23: Spielraum

short review

 
"These projects not only liberate the plan; they also liberate architecture itself by fostering a new site for architectural exploration" - Sarah Whiting


This book is heavy, just as a monograph should be; twenty years of practice are not easily documented. A publication like this one is perhaps an opportunity to pause, look back and be selective about what the practice notes as achievements, which works align with its philosophy and hopefully, to position the next twenty years.
With essays by Hal Foster, Brett Steele, Sarah Whiting, Carson Chan, and Iwan Baan, Spielraum, a 423 page book from the German-American Berlin-based office: Barkow Leibinger is a unifying notebook that draws in numerous projects, experiments, competitions, diagrams and post-occupancy pictures allowing them to co-exist as a whole.

After a couple of fabrication-based publications, Atlas of Fabrication (2009) and Bricoleur Bricolage (2013), Spielraum is perhaps their most comprehensive publication so far. This is a beautiful record of the high points of a practice that is disciplinarily eloquent, tectonically fluent and aesthetically astonishing.

“Barkow Leibinger's buildings are said to display a thought process rationalized through material; they communicate with materials and form narratives with their physical properties the way a writer does with words and sentences” - Carson Chan

What makes all these projects coalesce as part of a single vision?

As Brett Steele correctly points out on his contribution essay The Architecture Thinking of Barkow Leibinger, the design commissions that architects encounter are the opposite to a well planned agenda. Practicing architects will know that the arduous process of production is never linear; it is messy, full of deadlines, briefs, clients and contingencies that often directly oppose the architect's interests.

BLA addresses design problems uniquely in this circuitous environment, perceiving architecture as an opportunity, an honest quest of finding what is needed in a given context with evident interest, from prototype to prototype; from project to project. An approach found at every scale, whether it is in one of their gallery installations or in one of their many commissions from factory giant TRUMPF. BLA defines research as ‘semi-autonomous from the demands of project and building deadlines and construction limits’ effectively dislocating the design process from research, allowing effectively to develop a repertoire of techniques that can later be used in creating architectural value.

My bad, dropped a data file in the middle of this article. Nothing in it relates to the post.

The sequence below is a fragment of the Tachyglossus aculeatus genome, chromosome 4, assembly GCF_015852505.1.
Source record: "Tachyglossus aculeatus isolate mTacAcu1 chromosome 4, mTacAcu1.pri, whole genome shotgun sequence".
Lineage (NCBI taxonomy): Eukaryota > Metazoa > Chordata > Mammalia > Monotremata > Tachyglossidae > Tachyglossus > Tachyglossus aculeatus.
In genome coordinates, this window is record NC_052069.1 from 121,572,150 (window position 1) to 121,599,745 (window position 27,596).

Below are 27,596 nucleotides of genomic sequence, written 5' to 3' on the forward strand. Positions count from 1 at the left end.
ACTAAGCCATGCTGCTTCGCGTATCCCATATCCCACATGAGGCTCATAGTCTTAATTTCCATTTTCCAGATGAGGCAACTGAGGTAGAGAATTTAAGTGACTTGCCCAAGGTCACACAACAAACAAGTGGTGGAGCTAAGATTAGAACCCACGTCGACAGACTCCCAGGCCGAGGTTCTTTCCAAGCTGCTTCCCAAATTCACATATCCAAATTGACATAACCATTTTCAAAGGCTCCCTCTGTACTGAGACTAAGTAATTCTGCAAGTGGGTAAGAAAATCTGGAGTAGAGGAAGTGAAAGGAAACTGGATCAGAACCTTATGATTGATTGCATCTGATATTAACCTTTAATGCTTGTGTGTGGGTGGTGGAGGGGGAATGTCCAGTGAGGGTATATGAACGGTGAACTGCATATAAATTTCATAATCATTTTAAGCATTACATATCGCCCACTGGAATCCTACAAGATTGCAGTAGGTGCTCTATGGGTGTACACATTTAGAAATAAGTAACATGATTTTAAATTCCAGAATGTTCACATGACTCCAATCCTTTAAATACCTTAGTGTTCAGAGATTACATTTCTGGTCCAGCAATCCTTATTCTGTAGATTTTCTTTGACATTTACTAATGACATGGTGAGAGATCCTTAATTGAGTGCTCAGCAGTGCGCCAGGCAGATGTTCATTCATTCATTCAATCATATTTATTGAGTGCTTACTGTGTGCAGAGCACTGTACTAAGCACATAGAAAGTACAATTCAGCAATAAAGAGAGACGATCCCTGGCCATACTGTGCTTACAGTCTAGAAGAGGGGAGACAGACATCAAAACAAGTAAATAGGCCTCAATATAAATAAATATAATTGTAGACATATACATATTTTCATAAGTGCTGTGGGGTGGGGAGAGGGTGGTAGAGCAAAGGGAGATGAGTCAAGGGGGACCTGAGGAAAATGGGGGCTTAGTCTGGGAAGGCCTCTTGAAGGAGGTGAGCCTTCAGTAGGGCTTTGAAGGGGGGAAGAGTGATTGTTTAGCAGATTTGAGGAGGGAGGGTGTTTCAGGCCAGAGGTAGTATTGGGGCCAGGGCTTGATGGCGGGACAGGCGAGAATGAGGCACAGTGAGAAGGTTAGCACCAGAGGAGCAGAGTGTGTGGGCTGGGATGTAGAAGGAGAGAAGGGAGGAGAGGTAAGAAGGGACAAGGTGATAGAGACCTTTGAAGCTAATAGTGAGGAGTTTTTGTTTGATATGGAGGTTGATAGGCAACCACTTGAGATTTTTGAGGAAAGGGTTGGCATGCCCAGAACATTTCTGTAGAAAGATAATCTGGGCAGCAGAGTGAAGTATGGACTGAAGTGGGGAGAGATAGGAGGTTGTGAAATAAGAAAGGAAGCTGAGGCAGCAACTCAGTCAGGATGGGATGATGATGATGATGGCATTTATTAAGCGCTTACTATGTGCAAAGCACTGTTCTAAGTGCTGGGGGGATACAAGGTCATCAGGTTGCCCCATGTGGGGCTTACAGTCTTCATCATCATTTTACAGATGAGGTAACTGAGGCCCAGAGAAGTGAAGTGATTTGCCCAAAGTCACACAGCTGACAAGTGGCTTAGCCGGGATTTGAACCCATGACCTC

The instruments of digital fabrication, materiality research, studied proportion and disciplinary awareness are always on the backdrop of their work; their projects often tinged with a refined aesthetic inclined towards surface effects and the spectacle of structure.

“Barkow Leibinger look to the thinking of modern architecture's most iconic of all prototypes, Le Corbusier's Maison Dom-ino, and turn this century-old icon nearly inside out. Along the way Barkow Leibinger's Smart Material House becomes an entirely new kind of prototype for its century. It is one that, knowingly, has been achieved by deliberately looking back to the very origins of modern architectural prototype “ – Brett Steele

Within the essays in Spielraum, Carson Chan in Barkow Leibinger in Context focuses on the successful urban understanding of the Tour total tower in Berlin, the impact of the TRUTEC office building in Korea, and the social/political relevance of the Loom-Hyperbolic installation in Marrakech. Brett Steele goes as far as comparing one of their projects, the Smart Material House to Corbusier’s Dom-ino house in terms of its groundbreaking understanding of historicity and the contemporary relevance in updating successfully a modern prototype. Sarah Withing on her essay Looking up comments, in a very laudatory manner, about the qualities of their ceiling designs for the Campus Restaurant, and the Gatehouse in Ditzingen, illustrating how these 'projects of surface' are successful in an area where no other architectural element would suffice. World famous Dutch photographer Iwan Baan (Golden Lion at Venice Biennale 2012) provides a visual essay titled The Casual Observer that deals mostly with the development and occupancy of the TRUMPF industrial campus near Stuttgart, (where many of BLA buildings are located) providing a glimpse of common office / factory life with candid shots and the occasional aerial landscape megashot. 

images taken from www.barkowleibinger.com

 

It is within this environment that BLA chose to display their signature buildings, none which share an overt formal language that could be easily recognized, yet surely exhibit performative aspects when dealing with a specific architectural problem. And perhaps this is the primary reason on why they they have divided the projects into categories (Liminal façade, Superstructure, Make-up, Site specific and Fabrication / Research) rather than to separate them by program, as it is more common.

Frank Barkow and Regine Leibinger stay almost silent throughout the book, yet their sensitivities, ideals, influences and design maximas come out in the material resolution of the projects shown in Spielraum. We will wait eagerly for their next monograph.

 


barkow leibinger

 spielraum

hatje Cantz

ISBN 978-3-7757-3666-4